Fort Point Lighthouse (Liverpool)

Lighthouse Details
44° 02' 36'' N    -64° 42' 26'' W
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     This is a lighthouse to visit. Visitor Info44° 02' 36'' N    -64° 42' 26'' W    Google Map

Fort Point Lighthouse (Liverpool)
Fort Point Lighthouse (Liverpool)
This shows the de-commissioned lighthouse before it came into the care of the Municpality of Queens County.
Unlike many island light stations, isolation was not a problem but privacy and security was. As early as 1860 the lighthouse superintendent recommended "A board fence is wanting around the building to prevent it from being defaced and injured as also for the protection of the females who attend the light" (An interesting recognition of women's unpaid light duties!). Keepers at Fort Point also had to make due with very cramped living quarters. When first built the lantern took up the top floor, supplies and lamp oil took up the ground floor, leaving only a small room on the second floor for the keeper to live in. The first keeper soon moved out to live in town. However later keepers moved back into the light and a kitchen was built onto the side of the light at the turn of the century. But during World War Two, quarters became even more cramped as weather forecasters took over the tower room. The last lightkeeper, James McLeod, wrote in 1944, "this room we gave for them (for 1 month only) was not a spare room but the only room we had to use ourselves as living quarters. The results, we (a family of five) have been living in a small kitchen for the past four years."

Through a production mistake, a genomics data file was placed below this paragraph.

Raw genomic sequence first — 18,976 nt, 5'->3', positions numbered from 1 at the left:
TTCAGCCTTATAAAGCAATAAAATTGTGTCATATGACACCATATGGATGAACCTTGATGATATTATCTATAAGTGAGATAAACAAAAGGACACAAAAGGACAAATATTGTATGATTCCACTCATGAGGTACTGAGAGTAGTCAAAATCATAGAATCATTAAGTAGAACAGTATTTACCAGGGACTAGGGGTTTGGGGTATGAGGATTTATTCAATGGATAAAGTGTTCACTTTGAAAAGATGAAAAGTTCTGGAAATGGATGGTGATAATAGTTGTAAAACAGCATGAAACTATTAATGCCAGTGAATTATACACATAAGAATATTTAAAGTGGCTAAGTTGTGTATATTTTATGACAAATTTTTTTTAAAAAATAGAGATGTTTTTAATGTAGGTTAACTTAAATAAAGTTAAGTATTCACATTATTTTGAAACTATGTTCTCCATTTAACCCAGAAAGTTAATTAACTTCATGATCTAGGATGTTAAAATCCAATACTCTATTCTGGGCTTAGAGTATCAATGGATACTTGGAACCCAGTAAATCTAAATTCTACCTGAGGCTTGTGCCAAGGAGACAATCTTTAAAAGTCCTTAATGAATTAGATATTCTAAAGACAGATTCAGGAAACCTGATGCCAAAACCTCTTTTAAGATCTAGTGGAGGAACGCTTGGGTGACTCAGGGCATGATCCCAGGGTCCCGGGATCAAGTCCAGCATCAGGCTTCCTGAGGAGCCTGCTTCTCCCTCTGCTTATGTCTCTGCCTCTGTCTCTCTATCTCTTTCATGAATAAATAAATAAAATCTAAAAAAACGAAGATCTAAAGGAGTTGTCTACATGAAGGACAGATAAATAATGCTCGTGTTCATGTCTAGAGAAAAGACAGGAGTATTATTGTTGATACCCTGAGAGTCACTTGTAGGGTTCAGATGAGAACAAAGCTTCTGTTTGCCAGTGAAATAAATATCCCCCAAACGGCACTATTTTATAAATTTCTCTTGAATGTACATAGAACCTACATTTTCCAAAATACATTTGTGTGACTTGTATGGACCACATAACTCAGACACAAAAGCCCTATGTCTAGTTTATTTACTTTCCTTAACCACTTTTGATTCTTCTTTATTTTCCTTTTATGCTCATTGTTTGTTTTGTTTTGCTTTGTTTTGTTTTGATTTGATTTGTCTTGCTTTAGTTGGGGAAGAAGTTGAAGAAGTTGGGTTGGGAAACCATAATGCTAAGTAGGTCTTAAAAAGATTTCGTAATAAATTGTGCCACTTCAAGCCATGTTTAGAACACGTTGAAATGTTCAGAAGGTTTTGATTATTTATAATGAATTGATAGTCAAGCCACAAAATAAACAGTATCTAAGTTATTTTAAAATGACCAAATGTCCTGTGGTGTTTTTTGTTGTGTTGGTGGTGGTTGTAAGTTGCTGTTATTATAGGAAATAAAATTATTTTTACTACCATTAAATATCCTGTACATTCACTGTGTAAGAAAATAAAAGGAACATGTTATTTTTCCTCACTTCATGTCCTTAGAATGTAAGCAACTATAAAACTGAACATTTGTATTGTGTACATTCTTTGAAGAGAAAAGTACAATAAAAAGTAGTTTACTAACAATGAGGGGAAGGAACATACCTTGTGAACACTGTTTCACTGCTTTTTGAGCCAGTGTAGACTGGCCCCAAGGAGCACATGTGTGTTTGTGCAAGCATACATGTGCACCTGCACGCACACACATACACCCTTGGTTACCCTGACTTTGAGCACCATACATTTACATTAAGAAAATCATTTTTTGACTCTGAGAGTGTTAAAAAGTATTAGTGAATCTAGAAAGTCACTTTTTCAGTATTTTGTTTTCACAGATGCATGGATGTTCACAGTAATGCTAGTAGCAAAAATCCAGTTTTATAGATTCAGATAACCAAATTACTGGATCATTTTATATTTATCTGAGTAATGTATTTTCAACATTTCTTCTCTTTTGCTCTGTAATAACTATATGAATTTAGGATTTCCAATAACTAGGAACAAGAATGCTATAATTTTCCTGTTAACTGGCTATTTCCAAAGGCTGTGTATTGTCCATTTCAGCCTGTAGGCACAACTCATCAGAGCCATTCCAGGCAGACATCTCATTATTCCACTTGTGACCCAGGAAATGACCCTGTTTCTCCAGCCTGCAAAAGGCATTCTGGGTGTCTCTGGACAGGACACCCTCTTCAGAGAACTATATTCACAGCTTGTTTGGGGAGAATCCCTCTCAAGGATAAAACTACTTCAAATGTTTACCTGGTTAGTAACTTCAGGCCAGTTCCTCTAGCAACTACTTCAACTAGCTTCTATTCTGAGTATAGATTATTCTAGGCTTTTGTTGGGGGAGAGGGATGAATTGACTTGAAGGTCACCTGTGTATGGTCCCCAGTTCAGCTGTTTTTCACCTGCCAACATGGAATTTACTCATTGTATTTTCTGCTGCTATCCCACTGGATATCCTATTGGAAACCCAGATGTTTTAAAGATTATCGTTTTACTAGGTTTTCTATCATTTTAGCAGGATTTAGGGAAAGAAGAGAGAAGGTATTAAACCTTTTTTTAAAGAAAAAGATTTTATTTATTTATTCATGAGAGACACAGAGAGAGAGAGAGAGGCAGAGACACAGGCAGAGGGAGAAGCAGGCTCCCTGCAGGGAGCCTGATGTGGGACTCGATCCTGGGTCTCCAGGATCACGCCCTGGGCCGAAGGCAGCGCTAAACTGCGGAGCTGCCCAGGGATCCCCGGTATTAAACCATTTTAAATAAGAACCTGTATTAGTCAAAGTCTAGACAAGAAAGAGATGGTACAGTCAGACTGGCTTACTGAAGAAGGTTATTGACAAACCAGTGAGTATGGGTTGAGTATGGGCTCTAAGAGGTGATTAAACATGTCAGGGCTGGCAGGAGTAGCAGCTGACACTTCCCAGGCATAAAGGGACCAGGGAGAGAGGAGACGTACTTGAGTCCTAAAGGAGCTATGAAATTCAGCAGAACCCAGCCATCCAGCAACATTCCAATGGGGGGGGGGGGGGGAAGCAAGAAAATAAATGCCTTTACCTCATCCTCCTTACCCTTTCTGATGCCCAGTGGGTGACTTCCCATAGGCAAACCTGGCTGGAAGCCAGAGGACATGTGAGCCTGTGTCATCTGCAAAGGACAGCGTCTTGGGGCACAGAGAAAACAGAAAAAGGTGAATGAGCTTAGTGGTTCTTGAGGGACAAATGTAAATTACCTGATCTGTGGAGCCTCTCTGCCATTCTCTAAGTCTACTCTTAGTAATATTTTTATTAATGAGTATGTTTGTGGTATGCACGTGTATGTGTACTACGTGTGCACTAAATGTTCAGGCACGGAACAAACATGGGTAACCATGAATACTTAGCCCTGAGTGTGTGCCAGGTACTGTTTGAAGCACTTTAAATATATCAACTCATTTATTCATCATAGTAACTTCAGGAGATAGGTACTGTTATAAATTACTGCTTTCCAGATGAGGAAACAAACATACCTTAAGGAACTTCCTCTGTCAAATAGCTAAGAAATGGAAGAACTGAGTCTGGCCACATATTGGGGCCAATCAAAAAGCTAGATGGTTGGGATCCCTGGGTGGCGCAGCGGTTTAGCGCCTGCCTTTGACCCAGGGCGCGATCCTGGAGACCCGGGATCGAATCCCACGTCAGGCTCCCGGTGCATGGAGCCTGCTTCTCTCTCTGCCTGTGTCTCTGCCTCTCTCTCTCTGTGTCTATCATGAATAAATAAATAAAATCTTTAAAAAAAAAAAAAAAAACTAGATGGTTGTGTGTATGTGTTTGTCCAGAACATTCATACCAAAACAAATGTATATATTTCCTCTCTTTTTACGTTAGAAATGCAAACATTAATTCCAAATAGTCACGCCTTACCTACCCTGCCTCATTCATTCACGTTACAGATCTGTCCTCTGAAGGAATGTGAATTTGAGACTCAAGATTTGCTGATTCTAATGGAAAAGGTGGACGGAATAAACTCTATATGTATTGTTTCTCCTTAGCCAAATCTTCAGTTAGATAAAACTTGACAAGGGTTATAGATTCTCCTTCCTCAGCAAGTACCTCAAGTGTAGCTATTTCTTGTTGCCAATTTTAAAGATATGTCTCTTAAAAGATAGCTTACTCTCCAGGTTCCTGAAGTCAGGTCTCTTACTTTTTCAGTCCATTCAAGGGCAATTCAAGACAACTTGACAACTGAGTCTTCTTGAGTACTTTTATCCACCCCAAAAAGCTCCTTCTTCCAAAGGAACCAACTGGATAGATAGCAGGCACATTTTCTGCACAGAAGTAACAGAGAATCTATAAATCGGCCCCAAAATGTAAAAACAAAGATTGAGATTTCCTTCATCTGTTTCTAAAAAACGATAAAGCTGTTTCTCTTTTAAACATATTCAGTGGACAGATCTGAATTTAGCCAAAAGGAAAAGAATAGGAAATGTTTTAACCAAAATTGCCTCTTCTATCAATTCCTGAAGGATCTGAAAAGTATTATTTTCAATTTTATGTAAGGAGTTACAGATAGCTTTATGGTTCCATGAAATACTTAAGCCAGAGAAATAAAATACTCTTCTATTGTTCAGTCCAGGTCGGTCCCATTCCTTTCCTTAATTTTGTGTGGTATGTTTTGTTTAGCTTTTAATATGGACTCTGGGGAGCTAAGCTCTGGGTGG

Designed to help vessels on their "final approach", the Fort Point light had a modest range of 8 miles. Three brass oil lanterns provided the light, magnified by 12 inch round silver-plated reflectors. At first, the lamps burned seal oil but were switched to kerosene by 1864 and burned oil until 1951 when the lighthouse was electrified and automated. The old reflectors were so worn by almost a century of polishing that no silver remained on the copper reflectors and the light shone with a copper hue. They were replaced by 6th order Fresnel cut glass lens.

Fort Point keepers received an extra $36 a year to operate a hand cranked foghorn from 1901 to 1951. Another service until the 1950s was signal station warning vessels of approaching bad weather. Specially shaped drums and cones were hoisted on a signal mast to indicate the weather based on a standard code. The canvas drums were first stored in sheds beside the light and later inside the lighthouse itself.

Contributor: Dan Conlin
Sources: List of Lights: 1864 - 1989, Journals of NS House of Assembly 1854-1868, Parliamentary Sessional Papers 1868-1930, Canadian Coast Guard Dartmouth Records, Municipality of Queen`s County Economic Development and Tourism